ROGERSVILLE — Not only will Rogersville residents vote for president, state and local races on Tuesday, they will also decide whether to allow alcohol sales within town limits.
Rogersville City Clerk Lisa Crumley said the wet-dry election will take place at the senior citizens center, but the alcohol referendum will not be on the same ballot as the general election.
“There will be separate ballots, separate poll workers and in separate places in the senior center,” Crumley said. “The wet-dry election will be held in the rear addition of the senior center.
“Basically, we’ll have two different elections under one roof.”
This will be the second wet-dry referendum Rogersville residents have voted on in the last two years. In 2010, the referendum was voted down by one vote.
“I didn’t have a good feeling about it the last time,” said Joe Warren, owner of Warren’s BP on U.S. 72 and a supporter of the issue. “This time I have a good feeling, especially from the talk I’m hearing.”
Tom Waddell, who spear-headed the petition calling for an election, said the vote is not an alcohol issue, but an economic issue.
“Why not reap the benefits (of alcohol sales)? It’s all around us,” Waddell said.
He said Athens, Florence, Colbert County, Town Creek, Moulton and Tennessee cities and counties all sell alcohol.
“Even Joe Wheeler State Park does now,” Warren said. “Just the fact that it’s being sold at the state park will help get it voted in.”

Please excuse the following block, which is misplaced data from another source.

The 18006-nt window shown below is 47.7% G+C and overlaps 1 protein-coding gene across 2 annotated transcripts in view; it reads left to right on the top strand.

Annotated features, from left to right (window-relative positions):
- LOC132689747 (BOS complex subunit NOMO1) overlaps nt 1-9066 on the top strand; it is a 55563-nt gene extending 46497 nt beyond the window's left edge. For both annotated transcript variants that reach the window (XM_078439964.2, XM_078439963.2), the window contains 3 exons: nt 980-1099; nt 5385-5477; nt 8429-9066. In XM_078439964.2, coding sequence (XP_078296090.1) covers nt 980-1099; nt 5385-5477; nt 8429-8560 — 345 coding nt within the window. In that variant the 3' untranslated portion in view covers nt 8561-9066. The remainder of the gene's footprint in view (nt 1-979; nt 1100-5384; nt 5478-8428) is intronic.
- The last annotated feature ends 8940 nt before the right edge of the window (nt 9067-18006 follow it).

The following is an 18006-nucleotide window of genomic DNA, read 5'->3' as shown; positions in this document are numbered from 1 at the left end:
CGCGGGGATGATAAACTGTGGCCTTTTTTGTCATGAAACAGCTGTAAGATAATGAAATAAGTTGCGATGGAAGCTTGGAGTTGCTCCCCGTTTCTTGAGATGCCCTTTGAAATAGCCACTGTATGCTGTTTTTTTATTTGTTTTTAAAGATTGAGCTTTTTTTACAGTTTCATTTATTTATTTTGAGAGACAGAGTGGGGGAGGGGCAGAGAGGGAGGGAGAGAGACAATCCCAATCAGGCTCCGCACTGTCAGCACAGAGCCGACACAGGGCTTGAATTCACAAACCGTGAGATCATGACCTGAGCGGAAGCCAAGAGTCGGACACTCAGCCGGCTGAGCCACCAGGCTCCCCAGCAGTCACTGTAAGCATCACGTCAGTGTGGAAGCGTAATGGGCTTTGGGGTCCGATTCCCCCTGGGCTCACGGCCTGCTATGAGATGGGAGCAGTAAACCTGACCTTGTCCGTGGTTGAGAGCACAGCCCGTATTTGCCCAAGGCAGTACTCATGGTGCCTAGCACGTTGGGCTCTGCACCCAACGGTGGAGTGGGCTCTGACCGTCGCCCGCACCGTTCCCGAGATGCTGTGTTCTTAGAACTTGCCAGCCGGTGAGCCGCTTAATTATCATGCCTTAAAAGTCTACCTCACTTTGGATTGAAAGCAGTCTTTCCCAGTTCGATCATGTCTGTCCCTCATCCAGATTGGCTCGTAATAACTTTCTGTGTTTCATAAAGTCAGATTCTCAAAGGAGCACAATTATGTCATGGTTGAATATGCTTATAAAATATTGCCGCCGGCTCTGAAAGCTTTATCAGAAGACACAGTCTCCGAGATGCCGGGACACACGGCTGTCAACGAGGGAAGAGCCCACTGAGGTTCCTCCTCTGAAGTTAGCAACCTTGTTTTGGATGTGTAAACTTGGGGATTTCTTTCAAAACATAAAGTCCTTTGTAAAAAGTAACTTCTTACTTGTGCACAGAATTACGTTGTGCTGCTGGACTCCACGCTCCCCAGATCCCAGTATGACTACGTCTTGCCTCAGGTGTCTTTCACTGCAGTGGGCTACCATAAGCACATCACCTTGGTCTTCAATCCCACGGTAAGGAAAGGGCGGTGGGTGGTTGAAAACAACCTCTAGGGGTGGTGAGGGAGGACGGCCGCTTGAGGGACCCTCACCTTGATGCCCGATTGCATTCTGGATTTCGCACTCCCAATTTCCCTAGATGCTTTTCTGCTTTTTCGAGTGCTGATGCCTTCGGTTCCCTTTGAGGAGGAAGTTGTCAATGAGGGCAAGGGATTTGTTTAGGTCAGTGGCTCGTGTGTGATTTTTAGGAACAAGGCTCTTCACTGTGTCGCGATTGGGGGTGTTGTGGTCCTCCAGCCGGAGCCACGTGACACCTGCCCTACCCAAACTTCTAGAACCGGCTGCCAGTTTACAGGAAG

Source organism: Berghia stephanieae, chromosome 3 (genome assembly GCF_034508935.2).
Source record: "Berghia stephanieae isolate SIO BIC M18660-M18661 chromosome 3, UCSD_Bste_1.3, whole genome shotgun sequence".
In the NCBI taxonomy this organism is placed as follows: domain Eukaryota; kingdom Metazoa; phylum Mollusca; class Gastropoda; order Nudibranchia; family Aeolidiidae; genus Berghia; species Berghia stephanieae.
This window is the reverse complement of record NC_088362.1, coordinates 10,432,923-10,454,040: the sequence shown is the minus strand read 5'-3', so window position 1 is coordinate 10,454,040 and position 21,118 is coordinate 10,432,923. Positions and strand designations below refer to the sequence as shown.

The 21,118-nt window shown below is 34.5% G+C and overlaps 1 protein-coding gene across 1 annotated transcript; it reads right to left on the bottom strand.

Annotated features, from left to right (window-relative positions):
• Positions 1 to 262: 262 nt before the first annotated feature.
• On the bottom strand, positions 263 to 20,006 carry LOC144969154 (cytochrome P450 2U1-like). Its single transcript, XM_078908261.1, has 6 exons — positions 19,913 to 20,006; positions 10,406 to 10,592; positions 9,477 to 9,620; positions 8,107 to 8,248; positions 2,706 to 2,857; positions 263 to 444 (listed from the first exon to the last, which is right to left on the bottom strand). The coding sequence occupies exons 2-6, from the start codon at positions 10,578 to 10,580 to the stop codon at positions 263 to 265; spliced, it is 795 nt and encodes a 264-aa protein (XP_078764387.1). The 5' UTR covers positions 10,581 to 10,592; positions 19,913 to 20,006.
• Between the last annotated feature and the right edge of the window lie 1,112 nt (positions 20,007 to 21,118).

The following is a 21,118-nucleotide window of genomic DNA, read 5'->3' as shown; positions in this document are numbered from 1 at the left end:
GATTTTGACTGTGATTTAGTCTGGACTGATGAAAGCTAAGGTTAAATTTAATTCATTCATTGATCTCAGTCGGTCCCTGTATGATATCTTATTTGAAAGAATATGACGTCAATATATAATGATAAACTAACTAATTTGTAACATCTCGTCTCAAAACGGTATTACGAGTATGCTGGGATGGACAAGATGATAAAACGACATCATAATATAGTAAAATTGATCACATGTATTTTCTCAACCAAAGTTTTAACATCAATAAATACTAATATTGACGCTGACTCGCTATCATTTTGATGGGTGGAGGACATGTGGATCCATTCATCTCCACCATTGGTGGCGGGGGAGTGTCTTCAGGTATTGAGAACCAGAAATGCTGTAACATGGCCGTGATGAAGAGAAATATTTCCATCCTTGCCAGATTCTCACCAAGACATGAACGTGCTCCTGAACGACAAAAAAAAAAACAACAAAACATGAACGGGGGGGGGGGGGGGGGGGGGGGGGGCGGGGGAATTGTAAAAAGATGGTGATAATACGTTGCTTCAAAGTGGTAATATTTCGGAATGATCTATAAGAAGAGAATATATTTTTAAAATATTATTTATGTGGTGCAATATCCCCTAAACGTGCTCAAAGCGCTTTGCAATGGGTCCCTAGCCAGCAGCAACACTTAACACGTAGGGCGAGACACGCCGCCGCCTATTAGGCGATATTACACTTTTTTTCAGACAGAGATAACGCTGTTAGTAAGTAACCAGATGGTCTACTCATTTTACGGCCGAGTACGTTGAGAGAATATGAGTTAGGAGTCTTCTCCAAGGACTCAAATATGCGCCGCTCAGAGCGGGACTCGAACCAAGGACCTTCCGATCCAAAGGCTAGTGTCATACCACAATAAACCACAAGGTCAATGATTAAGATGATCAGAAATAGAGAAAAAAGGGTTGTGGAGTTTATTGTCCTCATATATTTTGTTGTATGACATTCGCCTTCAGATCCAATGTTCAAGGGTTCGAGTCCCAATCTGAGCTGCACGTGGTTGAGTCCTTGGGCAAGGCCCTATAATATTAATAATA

Local businessman Morris Lentz has been vocal in his opposition to the referendum. He said he’s against alcohol sales because of the message it sends to young people.
“We should be a community of sober minds and of good examples to our youth,” Lentz said. “Why would we as a community support and/or condone a product that has the potential of bringing so much trouble to (a community or home).”
He said alcohol is the No. 1 abused drug in the U.S.
“And we want to recognized this product for it’s so-called revenue it brings to our town,” Lentz said. “No one to date has presented me any number on the economic impact alcohol sales would have in Rogersville. I look at surrounding communities that have alcohol sales and there is not obvious economic impact that I can see.”
Lentz said Rogersville is growing, and new businesses are opening. He attributes that to the town being “alcohol free.”
“I’d rather have two additional dollar stores that would generate a substantial sales tax revenue than a package store along U.S. 72,” he said.
Waddell said he worked to get the issue to a vote to allow the people of Rogersville the chance to decide.
Tom Smith can be reached at 256-740-5757 or email@example.com.